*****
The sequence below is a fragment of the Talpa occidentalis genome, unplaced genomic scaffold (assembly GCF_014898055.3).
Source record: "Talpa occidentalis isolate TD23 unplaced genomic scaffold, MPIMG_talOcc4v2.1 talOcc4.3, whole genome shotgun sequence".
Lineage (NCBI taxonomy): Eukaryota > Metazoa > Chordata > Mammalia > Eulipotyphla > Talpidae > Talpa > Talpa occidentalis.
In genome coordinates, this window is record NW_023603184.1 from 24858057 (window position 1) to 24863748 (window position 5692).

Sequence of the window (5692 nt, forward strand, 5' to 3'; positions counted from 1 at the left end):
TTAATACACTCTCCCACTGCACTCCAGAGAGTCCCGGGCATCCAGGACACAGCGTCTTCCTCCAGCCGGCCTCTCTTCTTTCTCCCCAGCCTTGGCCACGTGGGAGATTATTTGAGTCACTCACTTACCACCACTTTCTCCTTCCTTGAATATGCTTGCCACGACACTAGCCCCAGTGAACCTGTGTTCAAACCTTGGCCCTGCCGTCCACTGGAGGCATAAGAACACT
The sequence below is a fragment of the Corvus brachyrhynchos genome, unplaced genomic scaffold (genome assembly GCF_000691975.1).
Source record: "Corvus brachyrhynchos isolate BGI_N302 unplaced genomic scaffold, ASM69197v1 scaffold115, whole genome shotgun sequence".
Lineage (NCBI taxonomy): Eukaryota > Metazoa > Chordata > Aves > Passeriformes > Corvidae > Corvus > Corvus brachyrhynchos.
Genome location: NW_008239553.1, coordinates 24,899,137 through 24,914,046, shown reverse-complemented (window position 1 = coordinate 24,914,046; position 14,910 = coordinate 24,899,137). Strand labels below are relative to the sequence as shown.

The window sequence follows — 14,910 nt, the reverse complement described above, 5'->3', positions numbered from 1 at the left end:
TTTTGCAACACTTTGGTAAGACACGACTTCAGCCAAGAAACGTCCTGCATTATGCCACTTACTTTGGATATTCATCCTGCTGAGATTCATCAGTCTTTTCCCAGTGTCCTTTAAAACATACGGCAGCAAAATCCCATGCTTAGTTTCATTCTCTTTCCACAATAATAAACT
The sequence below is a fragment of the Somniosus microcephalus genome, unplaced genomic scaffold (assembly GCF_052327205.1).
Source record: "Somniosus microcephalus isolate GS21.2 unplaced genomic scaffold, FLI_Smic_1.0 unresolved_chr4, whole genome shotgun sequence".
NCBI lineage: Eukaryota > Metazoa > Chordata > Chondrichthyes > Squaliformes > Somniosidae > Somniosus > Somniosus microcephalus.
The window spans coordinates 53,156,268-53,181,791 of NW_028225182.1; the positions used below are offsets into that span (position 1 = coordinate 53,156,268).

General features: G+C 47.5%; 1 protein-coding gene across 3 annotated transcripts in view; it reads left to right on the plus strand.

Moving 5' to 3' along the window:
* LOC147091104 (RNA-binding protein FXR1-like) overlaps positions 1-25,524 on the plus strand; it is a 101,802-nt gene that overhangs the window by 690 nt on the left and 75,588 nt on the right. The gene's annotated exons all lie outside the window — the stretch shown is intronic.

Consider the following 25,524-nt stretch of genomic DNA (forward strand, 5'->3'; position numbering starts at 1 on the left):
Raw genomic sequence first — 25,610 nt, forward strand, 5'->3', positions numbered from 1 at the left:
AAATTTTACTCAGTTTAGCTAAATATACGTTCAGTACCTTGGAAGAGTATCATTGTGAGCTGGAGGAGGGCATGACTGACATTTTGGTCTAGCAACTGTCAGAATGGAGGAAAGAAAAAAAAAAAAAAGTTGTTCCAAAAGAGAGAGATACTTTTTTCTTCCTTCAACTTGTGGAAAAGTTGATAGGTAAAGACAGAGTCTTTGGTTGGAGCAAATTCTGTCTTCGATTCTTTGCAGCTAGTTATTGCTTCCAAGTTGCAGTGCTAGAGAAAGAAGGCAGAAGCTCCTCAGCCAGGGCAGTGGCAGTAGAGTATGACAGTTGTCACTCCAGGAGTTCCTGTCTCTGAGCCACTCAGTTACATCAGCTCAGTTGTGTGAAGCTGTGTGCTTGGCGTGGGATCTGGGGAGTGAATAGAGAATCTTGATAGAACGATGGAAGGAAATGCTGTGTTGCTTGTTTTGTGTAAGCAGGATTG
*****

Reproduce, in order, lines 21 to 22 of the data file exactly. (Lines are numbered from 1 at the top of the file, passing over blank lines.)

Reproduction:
Raw genomic sequence first — 25,610 nt, forward strand, 5'->3', positions numbered from 1 at the left:
AAATTTTACTCAGTTTAGCTAAATATACGTTCAGTACCTTGGAAGAGTATCATTGTGAGCTGGAGGAGGGCATGACTGACATTTTGGTCTAGCAACTGTCAGAATGGAGGAAAGAAAAAAAAAAAAAAGTTGTTCCAAAAGAGAGAGATACTTTTTTCTTCCTTCAACTTGTGGAAAAGTTGATAGGTAAAGACAGAGTCTTTGGTTGGAGCAAATTCTGTCTTCGATTCTTTGCAGCTAGTTATTGCTTCCAAGTTGCAGTGCTAGAGAAAGAAGGCAGAAGCTCCTCAGCCAGGGCAGTGGCAGTAGAGTATGACAGTTGTCACTCCAGGAGTTCCTGTCTCTGAGCCACTCAGTTACATCAGCTCAGTTGTGTGAAGCTGTGTGCTTGGCGTGGGATCTGGGGAGTGAATAGAGAATCTTGATAGAACGATGGAAGGAAATGCTGTGTTGCTTGTTTTGTGTAAGCAGGATTG